The Android-x86 project released
the first release candidate for its version 4.0 on March 1. The
release is based on the Ice Cream Sandwich (ICS) release of the Android source code, and introduces some important new features — such as hardware video acceleration for all three major GPU vendors, and a usable live USB image.
The Android-x86 project started off as an individual hobbyist effort, collecting patch sets against the upstream Android source that would allow developers to build the OS for specific hardware devices. As time went on, however, there was more and more consolidation and an ever-increasing pool of contributors. Thus, the project eventually grew into its current form, hosting Git repositories, producing ISO installers, and offering an email and IRC support community.
The project is entirely volunteer-driven and -governed, although AMD is
credited as adding support for several of its platforms, and there are
individual developers from Intel and other companies credited with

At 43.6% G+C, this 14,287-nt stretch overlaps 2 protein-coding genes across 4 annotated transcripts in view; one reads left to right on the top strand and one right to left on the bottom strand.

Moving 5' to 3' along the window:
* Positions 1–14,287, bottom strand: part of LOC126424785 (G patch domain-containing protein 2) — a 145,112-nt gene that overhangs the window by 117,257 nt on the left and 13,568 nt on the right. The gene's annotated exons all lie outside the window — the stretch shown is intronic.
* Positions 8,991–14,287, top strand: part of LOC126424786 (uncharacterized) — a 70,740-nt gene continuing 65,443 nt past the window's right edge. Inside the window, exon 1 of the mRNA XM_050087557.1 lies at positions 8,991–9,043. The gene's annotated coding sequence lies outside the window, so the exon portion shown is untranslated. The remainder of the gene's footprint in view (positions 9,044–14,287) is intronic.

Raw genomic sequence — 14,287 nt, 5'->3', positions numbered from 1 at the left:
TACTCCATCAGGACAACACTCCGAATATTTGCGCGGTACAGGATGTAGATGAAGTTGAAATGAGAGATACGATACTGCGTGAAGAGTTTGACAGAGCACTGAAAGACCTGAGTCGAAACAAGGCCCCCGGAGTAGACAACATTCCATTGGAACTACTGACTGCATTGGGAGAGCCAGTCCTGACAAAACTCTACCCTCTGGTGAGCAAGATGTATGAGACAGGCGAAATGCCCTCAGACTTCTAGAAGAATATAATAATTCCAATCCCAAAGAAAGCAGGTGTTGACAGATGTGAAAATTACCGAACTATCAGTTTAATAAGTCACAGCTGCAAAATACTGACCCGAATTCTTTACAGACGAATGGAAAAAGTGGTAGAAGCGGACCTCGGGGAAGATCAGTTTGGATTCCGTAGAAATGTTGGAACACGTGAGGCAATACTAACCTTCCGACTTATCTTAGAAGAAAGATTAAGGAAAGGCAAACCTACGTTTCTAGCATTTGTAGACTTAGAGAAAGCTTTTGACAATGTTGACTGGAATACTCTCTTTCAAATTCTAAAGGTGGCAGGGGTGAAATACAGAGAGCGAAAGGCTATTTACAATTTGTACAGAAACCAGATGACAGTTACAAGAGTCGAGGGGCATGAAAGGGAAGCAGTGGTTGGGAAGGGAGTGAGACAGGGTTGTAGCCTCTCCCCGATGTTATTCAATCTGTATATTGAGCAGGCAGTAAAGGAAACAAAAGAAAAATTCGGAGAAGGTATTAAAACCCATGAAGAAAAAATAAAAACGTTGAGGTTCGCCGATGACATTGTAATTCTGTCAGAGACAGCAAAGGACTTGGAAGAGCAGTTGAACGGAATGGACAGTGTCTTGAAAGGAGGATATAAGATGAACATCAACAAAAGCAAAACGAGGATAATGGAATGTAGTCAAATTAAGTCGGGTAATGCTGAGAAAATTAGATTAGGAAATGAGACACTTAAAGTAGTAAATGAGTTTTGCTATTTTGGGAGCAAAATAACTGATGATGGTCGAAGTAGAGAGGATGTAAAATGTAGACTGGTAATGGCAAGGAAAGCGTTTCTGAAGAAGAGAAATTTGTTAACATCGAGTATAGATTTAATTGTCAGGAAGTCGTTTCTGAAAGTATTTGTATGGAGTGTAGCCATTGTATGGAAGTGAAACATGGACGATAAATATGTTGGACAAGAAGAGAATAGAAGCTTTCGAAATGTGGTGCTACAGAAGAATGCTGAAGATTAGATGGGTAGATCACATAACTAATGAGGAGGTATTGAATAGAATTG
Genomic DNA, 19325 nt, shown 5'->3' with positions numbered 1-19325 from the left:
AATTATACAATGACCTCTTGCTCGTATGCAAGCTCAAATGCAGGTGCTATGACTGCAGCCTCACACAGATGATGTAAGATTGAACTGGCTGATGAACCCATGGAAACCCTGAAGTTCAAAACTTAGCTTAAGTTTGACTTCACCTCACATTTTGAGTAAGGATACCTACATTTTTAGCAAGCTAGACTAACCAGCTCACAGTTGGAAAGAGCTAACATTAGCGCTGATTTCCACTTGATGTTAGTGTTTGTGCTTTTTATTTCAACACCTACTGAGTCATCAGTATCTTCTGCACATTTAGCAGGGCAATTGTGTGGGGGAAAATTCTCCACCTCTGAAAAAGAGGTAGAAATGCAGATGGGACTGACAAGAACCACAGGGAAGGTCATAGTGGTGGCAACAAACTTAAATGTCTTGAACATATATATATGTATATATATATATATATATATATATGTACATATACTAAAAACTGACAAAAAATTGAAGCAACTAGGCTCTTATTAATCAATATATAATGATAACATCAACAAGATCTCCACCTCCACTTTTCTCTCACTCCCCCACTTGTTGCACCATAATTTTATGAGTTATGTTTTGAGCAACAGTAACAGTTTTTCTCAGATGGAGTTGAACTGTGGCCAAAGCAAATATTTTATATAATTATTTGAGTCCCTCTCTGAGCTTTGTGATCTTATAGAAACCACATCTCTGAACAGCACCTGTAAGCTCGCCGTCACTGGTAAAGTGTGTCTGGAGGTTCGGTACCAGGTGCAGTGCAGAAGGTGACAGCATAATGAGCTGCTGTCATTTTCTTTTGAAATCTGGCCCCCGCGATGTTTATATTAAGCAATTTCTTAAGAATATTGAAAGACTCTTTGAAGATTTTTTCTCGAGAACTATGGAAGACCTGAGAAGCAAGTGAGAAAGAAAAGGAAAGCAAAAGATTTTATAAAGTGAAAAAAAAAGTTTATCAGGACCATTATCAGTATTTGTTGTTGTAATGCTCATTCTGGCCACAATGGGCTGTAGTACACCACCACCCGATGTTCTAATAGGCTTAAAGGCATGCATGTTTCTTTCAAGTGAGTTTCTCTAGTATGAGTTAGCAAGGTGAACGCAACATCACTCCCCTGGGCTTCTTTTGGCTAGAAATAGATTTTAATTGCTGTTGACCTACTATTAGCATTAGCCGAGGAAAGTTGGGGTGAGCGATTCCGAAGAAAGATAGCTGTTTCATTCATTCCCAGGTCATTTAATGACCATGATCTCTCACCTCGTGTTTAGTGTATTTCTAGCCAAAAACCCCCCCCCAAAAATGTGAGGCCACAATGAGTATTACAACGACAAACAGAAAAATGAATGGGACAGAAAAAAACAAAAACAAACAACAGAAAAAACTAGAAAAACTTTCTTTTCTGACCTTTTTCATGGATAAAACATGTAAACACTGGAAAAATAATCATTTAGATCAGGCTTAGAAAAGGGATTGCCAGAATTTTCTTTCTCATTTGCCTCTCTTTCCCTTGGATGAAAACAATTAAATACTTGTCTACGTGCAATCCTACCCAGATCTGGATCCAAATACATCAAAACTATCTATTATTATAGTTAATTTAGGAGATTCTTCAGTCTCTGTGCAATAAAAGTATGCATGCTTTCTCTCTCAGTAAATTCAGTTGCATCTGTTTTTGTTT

contributions in the release notes. Interestingly enough, the very first
x86 port of the Android Linux kernel was done by a Google employee. After
that, outside developers first took up the challenge of getting the Android
kernel to run on their own hardware, starting with the ASUS Eee PC, drawing
from Moblin's efforts to get the kernel to boot and WiFi drivers to compile
for the Eee, and on Canonical's Ubuntu Mobile Internet Device (MID) edition to get the GMA500 graphics chip working. Since roughly 2010, the project has steadily added new hardware platforms with each release.
The ice cream sandwich machine
The hardware supported by Android-x86 is still a subset of the Intel-compatible world. Intel has recently
announced plans to bring Atom-based phones to the market in the latter
half of 2012, which could boost interest in Android-x86 considerably, but
for the moment the primary development targets are tablets and